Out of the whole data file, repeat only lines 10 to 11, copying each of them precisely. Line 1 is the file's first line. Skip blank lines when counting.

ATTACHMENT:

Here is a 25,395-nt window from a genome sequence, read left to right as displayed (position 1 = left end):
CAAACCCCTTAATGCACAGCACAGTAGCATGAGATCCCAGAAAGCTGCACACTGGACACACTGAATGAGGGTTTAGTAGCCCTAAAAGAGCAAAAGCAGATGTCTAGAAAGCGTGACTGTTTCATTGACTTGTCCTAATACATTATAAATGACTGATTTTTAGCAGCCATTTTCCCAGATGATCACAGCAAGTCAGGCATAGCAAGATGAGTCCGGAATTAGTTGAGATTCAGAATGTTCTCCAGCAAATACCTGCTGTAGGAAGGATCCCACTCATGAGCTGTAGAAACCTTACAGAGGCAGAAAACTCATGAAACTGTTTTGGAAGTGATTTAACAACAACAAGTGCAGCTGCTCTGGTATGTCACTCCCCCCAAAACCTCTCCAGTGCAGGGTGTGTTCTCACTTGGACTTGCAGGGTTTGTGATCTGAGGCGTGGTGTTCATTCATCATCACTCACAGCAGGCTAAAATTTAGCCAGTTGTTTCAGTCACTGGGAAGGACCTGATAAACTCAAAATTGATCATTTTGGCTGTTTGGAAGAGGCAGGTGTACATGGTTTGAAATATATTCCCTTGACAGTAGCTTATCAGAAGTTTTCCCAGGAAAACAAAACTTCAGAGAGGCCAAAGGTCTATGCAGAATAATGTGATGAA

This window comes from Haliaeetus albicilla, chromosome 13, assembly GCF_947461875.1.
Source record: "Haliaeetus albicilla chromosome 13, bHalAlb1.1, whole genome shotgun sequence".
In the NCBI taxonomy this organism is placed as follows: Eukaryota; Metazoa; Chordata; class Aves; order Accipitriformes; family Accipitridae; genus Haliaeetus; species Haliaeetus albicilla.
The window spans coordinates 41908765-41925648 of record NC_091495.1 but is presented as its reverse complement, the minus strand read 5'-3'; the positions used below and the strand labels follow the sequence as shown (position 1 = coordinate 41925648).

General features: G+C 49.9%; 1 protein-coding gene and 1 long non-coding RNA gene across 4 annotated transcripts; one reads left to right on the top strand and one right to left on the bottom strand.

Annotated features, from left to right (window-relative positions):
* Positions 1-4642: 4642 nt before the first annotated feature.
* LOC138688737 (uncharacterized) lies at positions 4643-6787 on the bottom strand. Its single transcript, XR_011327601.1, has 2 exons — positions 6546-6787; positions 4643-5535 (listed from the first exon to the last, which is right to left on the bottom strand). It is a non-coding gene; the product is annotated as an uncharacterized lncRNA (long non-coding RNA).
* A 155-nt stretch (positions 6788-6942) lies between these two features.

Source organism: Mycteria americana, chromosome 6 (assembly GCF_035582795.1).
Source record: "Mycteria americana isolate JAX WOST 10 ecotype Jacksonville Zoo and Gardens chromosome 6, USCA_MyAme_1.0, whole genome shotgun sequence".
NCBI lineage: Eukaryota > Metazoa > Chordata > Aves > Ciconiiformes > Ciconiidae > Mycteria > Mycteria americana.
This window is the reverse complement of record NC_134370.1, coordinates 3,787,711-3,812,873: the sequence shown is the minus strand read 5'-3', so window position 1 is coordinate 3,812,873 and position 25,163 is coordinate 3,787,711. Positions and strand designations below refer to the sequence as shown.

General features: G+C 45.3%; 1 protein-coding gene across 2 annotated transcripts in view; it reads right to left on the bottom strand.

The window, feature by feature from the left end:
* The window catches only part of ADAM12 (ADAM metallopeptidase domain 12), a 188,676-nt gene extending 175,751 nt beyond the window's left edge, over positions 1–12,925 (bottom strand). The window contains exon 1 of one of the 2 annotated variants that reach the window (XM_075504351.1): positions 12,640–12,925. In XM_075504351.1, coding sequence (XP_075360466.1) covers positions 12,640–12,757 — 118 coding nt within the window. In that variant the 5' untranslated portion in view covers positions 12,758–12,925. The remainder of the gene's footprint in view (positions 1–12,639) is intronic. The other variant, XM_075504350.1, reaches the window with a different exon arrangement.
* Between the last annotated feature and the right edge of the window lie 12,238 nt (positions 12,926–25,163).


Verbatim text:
* LOC138688737 (uncharacterized) lies at positions 4643-6787 on the bottom strand. Its single transcript, XR_011327601.1, has 2 exons — positions 6546-6787; positions 4643-5535 (listed from the first exon to the last, which is right to left on the bottom strand). It is a non-coding gene; the product is annotated as an uncharacterized lncRNA (long non-coding RNA).
* A 155-nt stretch (positions 6788-6942) lies between these two features.